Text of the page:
Directory of Open Access Journals (Sweden)

    Berger Ann

    2009-12-01

    Full Text Available Abstract Background The standard of care for metastatic gastric cancer (MGC is systemic chemotherapy which leads to a median survival of 6-15 months. Survival beyond 3 years is rare. For selected groups of patients with limited MGC, retrospective studies have shown improved overall survival following gastrectomy and metastasectomies including peritoneal stripping with continuous hyperthermic peritoneal perfusion (CHPP, liver resection, and pulmonary resection. Median survival after liver resection for MGC is up to 34 months, with a five year survival rate of 24.5%. Similarly, reported median survival after pulmonary resection of MGC is 21 months with long term survival of greater than 5 years a possibility. Several case reports and small studies have documented evidence of long-term survival in select individuals who undergo CHPP for MGC. Design The GYMSSA trial is a prospective randomized trial for patients with MGC. It is designed to compare two therapeutic approaches: gastrectomy with metastasectomy plus systemic chemotherapy (GYMS versus systemic chemotherapy alone (SA. Systemic therapy will be composed of the FOLFOXIRI regimen. The aim of the study is to evaluate overall survival and potential selection criteria to determine those patients who may benefit from surgery plus systemic therapy. The study will be conducted by the Surgery Branch at the National Cancer Institute (NCI, National Institutes of Health (NIH in Bethesda, Maryland. Surgeries and followup will be done at the NCI, and chemotherapy will be given by either the local oncologist or the medical oncology branch at NCI. Trial Registration ClinicalTrials.gov ID. NCT00941655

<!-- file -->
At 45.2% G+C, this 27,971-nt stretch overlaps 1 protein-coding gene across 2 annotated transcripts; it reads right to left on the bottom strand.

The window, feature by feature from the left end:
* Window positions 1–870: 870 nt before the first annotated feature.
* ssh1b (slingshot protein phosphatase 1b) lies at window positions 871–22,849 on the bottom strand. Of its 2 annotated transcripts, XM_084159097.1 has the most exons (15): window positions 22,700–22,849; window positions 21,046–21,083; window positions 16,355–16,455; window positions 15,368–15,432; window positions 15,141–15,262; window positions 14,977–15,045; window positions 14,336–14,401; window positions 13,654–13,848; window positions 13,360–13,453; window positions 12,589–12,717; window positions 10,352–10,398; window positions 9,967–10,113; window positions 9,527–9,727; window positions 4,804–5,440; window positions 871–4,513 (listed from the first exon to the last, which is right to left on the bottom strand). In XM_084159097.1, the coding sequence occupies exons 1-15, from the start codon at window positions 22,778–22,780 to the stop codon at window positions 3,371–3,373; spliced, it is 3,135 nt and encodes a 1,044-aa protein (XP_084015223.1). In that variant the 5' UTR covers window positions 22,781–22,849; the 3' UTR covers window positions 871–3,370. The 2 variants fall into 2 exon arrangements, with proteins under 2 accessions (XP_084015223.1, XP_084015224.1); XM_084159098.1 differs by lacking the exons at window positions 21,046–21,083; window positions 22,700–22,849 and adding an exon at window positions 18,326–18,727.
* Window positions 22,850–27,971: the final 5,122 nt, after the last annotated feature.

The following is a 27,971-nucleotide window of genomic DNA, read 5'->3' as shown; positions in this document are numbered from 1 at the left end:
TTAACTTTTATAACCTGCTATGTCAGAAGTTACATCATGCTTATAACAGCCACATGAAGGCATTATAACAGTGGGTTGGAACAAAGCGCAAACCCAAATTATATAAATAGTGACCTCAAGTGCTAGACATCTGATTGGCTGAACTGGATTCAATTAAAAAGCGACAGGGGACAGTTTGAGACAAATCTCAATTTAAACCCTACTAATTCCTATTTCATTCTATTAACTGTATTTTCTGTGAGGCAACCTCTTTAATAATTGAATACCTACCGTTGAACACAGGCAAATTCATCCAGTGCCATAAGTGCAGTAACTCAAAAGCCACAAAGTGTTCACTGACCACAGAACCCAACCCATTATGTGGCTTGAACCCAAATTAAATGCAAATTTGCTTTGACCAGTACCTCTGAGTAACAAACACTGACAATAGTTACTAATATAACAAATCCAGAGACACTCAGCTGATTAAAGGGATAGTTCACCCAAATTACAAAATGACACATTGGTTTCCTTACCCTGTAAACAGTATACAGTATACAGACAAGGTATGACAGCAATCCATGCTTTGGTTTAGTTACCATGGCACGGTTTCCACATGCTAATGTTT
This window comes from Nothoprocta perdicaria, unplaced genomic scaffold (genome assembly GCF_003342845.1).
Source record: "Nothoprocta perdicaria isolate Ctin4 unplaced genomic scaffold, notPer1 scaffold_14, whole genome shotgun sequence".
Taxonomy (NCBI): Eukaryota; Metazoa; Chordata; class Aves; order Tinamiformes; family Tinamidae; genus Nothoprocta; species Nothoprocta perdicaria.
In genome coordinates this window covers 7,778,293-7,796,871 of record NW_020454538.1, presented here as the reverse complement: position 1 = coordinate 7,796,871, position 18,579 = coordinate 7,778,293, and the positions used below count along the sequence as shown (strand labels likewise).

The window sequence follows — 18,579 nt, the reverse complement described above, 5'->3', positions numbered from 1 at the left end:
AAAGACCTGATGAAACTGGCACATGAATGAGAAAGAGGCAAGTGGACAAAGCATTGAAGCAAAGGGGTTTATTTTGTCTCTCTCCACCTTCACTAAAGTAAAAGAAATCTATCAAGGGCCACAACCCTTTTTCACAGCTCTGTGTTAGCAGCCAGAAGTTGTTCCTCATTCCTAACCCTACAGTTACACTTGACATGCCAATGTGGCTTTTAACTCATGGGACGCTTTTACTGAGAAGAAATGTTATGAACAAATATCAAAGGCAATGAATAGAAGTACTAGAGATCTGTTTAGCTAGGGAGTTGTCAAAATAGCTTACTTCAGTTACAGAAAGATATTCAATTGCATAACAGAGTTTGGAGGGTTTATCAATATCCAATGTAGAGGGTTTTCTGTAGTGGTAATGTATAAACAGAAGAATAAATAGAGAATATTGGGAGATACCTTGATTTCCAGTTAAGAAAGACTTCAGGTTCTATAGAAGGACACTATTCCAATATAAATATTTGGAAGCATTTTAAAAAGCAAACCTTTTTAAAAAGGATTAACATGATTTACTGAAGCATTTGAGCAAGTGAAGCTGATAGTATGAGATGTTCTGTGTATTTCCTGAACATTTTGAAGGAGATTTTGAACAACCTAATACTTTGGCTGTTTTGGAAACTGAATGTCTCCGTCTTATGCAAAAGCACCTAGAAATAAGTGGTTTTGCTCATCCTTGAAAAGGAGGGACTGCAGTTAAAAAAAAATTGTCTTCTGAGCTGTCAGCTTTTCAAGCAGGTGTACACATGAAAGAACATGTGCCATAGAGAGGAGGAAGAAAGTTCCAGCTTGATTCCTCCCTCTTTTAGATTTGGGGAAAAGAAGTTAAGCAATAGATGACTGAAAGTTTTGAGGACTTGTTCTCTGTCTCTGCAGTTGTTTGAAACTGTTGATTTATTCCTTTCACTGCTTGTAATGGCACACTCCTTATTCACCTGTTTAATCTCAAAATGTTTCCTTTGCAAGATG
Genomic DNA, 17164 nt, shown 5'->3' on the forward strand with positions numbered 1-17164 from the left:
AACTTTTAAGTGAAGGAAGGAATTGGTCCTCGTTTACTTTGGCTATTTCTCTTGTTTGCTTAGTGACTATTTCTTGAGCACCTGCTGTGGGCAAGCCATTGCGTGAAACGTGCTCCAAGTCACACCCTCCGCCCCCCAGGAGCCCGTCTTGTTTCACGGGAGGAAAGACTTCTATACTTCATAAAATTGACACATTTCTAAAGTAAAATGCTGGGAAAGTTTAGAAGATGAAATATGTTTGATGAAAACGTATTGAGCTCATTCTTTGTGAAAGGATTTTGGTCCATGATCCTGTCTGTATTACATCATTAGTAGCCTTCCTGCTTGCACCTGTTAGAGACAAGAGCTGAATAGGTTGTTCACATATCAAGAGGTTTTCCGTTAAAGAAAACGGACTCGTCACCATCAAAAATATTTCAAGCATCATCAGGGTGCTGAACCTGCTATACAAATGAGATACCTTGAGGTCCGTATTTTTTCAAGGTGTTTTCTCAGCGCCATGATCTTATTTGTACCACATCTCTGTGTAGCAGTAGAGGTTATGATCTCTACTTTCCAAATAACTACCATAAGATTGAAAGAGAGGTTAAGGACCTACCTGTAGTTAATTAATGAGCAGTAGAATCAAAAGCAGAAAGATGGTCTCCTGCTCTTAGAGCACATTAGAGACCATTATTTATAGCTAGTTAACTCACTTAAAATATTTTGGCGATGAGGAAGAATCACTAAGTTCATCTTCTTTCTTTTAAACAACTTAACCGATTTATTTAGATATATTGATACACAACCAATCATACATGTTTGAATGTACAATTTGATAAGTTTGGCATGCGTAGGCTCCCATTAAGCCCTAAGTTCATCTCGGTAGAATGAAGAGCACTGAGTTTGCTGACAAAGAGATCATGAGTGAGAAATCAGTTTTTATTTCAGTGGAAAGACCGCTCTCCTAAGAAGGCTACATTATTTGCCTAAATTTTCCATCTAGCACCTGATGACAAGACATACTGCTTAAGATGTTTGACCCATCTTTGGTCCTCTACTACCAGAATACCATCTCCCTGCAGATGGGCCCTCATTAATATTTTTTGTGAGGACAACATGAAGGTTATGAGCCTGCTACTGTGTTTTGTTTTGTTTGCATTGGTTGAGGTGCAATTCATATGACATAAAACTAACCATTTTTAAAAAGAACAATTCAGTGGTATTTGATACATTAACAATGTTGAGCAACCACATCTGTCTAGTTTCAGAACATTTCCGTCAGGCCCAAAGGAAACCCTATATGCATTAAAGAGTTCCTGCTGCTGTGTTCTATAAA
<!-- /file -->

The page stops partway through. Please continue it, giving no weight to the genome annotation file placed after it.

13. Randomized Controlled Trials on Complementary and Traditional Medicine in the Korean Literature

    Directory of Open Access Journals (Sweden)

    Chang-Kyu Kim

    2014-01-01

    Full Text Available Objective. This study aimed to identify all of the features of complementary and alternative (CAM randomized controlled trials (RCTs in the Korean literature and then introduce English-speaking researchers to the bibliometric and risk of bias characteristics of this literature. Methods. Eleven electronic databases and sixteen Korean journals were searched to August 2013 for RCTs of CAM therapies. Key study characteristics were extracted and risk of bias was assessed using the Cochrane Collaboration’s tool for assessing risk of bias. Results. Three hundred and sixty publications met our inclusion criteria. Complementary and traditional medicine RCTs in the Korean literature emerged in the mid-1990s and increased in the mid-2000s. The most common CAM interventions include acupuncture (59.4% and herbal medicine (8.3%. The largest proportion of trials evaluated CAM for musculoskeletal conditions (20.7%. Adequate methods of randomization were reported in 41.7% of the RCTs, whereas only 8.3% reported adequate allocation concealment. A low proportion of trials reported participant blinding (34.2% and outcome assessor blinding (22.5%. Conclusions. Korean CAM RCTs are typically omitted from systematic reviews resulting in the potential for language bias. This study will enable these trials of diverse quality to be identified and assessed for inclusion in future systematic reviews on CAM interventions.